Author: Stoiaken, Elizabeth Marie
Only about one-fourth of Honduran youth graduate from high school, a very low number even as compared to the regional average in Latin America (about 50%). Research on high school dropout typically focuses on the moment of dropout, framing this decision as a permanent withdrawal from schooling. However, this thesis demonstrates how dominant constructs for understanding dropout fall short of accounting for the lived experiences of many young people in Honduras. By analyzing ten students' experiences of "temporary dropout," this thesis explores the phenomenon in which working-class students drop out and return to school during adolescence, in response to factors of structural violence in Honduras. Ideologies for life success and social mobility, which students use to contextualize their experiences, are also discussed. Through an analysis of students' narratives, I illustrate how understanding temporary dropout is essential in order to improve educational outcomes in Honduras.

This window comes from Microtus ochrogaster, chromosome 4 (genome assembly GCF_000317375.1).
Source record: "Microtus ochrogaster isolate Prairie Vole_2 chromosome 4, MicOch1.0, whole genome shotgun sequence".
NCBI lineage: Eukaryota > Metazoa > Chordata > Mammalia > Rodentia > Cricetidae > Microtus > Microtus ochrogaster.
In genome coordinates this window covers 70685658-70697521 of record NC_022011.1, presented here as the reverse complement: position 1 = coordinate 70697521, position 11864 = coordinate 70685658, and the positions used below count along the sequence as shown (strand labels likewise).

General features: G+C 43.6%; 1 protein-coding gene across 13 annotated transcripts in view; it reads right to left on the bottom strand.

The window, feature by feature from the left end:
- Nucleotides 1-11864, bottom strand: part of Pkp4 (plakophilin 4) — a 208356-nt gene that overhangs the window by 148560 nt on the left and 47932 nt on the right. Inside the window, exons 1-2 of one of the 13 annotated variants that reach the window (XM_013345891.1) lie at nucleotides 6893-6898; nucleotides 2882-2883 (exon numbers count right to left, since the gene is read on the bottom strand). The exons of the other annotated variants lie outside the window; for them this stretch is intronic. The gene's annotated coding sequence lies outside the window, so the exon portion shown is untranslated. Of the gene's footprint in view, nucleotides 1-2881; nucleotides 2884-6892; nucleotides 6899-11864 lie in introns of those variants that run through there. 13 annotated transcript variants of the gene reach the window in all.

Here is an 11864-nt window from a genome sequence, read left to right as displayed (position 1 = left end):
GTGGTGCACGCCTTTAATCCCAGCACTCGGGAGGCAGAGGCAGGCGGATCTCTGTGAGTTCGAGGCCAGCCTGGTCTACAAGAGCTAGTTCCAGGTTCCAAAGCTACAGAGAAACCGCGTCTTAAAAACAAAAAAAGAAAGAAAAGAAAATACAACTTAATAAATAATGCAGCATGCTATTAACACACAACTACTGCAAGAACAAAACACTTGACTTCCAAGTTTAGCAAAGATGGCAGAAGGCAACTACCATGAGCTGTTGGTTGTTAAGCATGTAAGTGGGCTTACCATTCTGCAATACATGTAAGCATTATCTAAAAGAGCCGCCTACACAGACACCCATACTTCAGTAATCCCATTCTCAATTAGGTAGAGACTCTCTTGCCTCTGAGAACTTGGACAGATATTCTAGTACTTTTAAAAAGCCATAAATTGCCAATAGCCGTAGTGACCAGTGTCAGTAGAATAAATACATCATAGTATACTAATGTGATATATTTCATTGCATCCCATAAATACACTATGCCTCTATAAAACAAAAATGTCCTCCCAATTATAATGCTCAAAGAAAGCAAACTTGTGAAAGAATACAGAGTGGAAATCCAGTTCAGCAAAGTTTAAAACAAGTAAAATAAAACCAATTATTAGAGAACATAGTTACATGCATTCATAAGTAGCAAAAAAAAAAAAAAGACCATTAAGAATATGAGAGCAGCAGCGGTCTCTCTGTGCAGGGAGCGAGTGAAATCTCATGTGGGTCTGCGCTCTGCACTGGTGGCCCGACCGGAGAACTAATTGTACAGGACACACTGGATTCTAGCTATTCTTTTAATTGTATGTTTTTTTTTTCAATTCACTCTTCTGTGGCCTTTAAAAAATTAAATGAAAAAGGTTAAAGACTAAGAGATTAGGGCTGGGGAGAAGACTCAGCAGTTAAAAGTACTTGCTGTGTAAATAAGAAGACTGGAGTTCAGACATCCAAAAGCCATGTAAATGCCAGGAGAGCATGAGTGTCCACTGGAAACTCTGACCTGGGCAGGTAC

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Thesis advisor: Berry, Nicole
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